Age and origin of blockfields on Scottish mountains

Charles Hopkinson, Colin Ballantyne

    Research output: Contribution to journalArticlepeer-review

    19 Citations (Scopus)

    Abstract

    Numerous researchers have proposed that blockfields on mid-latitude plateaux are frost-modified relicts formed initially by chemical weathering under warm, humid pre-Quaternary (Neogene) conditions. Others contend that they formed mainly by frost action during the Quaternary. We test these competing hypotheses for blockfields on three mountains in NW Scotland: a matrix-supported diamict blockfield (sandstone), clast-supported diamict blockfield (quartzite) and an openwork blockfield (schist). Clay concentrations in the fine fraction are low (0–6.8%) and both clay:silt ratios and secondary clay minerals (illite, kaolinite and gibbsite) are consistent with prolonged chemical weathering under periglacial conditions. There is negligible depletion of labile elements in the fine fraction relative to the parent rock. Conversely, evidence for surface and near-surface granular disaggregation, an increase in clast angularity with depth, dominantly angular sand grains, in situ detached clasts and fractured clasts above rockhead favour formation by frost weathering under Pleistocene stadial conditions. There is no convincing evidence for blockfield inheritance from Neogene regolith. As the blockfields were buried under cold-based glacier ice during the last glacial maximum, they pre-date ice-sheet build-up at ∼35–30 ka. Measured rates of plateau surface lowering suggest that present blockfield regolith is probably of Late Pleistocene (<135 ka) age.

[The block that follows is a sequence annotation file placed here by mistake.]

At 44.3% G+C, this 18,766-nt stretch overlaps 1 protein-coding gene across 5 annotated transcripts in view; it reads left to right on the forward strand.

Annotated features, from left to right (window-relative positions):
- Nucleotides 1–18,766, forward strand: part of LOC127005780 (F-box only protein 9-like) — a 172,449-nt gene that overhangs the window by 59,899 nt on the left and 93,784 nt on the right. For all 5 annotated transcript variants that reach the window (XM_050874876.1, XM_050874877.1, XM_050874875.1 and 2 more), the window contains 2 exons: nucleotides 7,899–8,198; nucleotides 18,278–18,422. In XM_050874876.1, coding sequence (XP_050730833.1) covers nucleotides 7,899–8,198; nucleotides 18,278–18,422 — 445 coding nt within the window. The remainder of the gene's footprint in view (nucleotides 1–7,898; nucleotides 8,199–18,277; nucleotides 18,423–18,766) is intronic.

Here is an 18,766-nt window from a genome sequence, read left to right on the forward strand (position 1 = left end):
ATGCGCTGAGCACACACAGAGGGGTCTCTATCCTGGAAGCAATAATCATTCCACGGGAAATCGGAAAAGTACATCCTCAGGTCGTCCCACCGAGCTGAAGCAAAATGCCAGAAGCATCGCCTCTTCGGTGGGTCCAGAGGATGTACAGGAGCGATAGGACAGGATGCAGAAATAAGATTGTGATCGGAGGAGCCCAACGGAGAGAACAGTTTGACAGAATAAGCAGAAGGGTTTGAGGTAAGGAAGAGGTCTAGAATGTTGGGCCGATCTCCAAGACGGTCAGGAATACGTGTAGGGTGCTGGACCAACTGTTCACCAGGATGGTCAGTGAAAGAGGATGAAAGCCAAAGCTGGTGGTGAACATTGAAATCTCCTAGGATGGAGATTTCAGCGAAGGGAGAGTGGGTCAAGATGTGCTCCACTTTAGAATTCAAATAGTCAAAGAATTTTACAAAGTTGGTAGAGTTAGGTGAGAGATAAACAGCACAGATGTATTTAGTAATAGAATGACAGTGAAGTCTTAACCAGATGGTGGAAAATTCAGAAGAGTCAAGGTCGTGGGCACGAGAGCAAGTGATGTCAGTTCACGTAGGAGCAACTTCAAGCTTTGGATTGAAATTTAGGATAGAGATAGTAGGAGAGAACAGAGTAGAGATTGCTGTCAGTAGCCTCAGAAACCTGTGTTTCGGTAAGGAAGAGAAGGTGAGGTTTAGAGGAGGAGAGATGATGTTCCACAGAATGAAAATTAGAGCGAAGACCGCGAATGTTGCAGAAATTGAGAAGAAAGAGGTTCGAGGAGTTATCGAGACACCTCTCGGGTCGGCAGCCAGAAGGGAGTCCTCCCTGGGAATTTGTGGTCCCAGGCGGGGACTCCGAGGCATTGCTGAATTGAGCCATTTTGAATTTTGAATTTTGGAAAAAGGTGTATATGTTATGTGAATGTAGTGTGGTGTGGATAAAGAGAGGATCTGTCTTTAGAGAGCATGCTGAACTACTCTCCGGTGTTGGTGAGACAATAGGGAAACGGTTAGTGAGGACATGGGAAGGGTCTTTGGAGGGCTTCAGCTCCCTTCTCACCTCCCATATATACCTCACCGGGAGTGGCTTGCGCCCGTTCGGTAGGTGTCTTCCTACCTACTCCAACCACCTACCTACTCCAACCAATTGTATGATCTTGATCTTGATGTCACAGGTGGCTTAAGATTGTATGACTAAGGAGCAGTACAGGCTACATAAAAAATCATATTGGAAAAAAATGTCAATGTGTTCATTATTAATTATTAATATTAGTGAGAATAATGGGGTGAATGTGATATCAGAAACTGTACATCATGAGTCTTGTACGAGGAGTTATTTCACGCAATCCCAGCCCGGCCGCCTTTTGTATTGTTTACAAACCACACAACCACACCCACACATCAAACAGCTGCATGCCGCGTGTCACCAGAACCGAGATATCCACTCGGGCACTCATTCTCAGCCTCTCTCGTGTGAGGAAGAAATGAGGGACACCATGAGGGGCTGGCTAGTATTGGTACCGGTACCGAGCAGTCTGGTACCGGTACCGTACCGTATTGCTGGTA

Original languageEnglish
    Pages (from-to)116–141
    Number of pages26
    JournalScottish Geographical Journal
    Volume130
    Issue number2
    Early online date9 Nov 2013
    DOIs
    Publication statusPublished - 2014

    Keywords

    • Blockfields
    • Regolith
    • Clay minerals
    • Frost weathering
    • Quaternary
    • Neogene

    Fingerprint

    Dive into the research topics of 'Age and origin of blockfields on Scottish mountains'. Together they form a unique fingerprint.

    Cite this